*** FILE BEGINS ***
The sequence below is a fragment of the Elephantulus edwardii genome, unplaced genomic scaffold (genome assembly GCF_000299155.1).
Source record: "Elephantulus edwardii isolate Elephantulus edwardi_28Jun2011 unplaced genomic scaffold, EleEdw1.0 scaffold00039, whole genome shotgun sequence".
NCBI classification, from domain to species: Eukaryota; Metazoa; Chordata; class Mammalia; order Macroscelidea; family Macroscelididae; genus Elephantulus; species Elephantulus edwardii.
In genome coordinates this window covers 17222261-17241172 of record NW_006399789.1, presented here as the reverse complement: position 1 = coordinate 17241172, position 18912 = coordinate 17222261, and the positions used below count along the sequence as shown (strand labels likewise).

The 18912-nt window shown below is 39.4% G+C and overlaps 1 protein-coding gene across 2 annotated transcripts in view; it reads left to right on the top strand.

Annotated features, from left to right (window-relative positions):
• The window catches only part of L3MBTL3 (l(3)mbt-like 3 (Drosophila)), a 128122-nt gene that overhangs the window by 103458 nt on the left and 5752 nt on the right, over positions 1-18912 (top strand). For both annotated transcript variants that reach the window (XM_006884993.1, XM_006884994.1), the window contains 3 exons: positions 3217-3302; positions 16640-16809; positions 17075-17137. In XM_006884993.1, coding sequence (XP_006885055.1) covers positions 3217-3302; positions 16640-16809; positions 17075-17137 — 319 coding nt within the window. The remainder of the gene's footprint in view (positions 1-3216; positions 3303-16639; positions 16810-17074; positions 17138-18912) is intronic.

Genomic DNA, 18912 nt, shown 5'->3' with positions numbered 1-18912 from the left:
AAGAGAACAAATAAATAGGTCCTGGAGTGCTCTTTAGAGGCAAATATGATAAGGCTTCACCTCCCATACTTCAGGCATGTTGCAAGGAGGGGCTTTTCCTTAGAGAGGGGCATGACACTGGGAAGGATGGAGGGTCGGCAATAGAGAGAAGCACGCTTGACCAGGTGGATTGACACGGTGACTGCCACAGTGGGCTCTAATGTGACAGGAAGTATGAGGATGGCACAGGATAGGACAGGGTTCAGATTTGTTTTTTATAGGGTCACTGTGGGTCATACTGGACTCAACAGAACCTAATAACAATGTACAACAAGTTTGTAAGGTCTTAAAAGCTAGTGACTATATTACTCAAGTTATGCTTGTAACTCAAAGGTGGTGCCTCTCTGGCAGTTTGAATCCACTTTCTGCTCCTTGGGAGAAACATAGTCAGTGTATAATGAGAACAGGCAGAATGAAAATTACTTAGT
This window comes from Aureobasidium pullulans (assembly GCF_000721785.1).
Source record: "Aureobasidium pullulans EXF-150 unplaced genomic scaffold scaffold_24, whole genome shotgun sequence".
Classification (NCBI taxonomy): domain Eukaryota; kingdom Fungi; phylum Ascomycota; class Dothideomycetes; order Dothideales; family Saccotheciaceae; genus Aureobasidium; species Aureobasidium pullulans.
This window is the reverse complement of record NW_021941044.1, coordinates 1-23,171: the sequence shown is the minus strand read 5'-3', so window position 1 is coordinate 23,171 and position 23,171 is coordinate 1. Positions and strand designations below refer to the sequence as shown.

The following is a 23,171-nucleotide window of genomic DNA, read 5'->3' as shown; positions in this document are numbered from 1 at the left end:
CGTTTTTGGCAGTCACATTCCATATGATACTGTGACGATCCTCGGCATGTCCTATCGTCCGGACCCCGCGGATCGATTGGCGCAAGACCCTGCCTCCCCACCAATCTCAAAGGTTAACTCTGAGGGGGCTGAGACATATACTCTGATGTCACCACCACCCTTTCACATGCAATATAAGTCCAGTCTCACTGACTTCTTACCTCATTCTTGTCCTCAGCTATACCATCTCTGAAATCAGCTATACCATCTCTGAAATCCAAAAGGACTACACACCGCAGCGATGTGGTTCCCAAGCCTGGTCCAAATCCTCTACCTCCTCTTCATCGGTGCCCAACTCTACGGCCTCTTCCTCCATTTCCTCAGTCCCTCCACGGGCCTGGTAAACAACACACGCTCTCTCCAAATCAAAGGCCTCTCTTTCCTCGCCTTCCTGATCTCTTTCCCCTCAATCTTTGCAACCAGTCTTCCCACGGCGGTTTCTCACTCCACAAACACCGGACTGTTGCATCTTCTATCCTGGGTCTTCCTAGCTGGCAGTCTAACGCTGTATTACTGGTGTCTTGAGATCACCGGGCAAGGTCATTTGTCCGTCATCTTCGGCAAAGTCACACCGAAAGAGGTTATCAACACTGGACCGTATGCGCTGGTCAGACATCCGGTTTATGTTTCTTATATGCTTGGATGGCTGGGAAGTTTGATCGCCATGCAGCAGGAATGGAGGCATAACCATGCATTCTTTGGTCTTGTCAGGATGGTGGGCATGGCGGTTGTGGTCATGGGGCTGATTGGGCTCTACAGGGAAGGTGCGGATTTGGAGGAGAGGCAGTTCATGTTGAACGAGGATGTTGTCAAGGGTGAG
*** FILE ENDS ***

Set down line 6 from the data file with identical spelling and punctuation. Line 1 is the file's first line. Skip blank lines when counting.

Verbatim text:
Annotated features, from left to right (window-relative positions):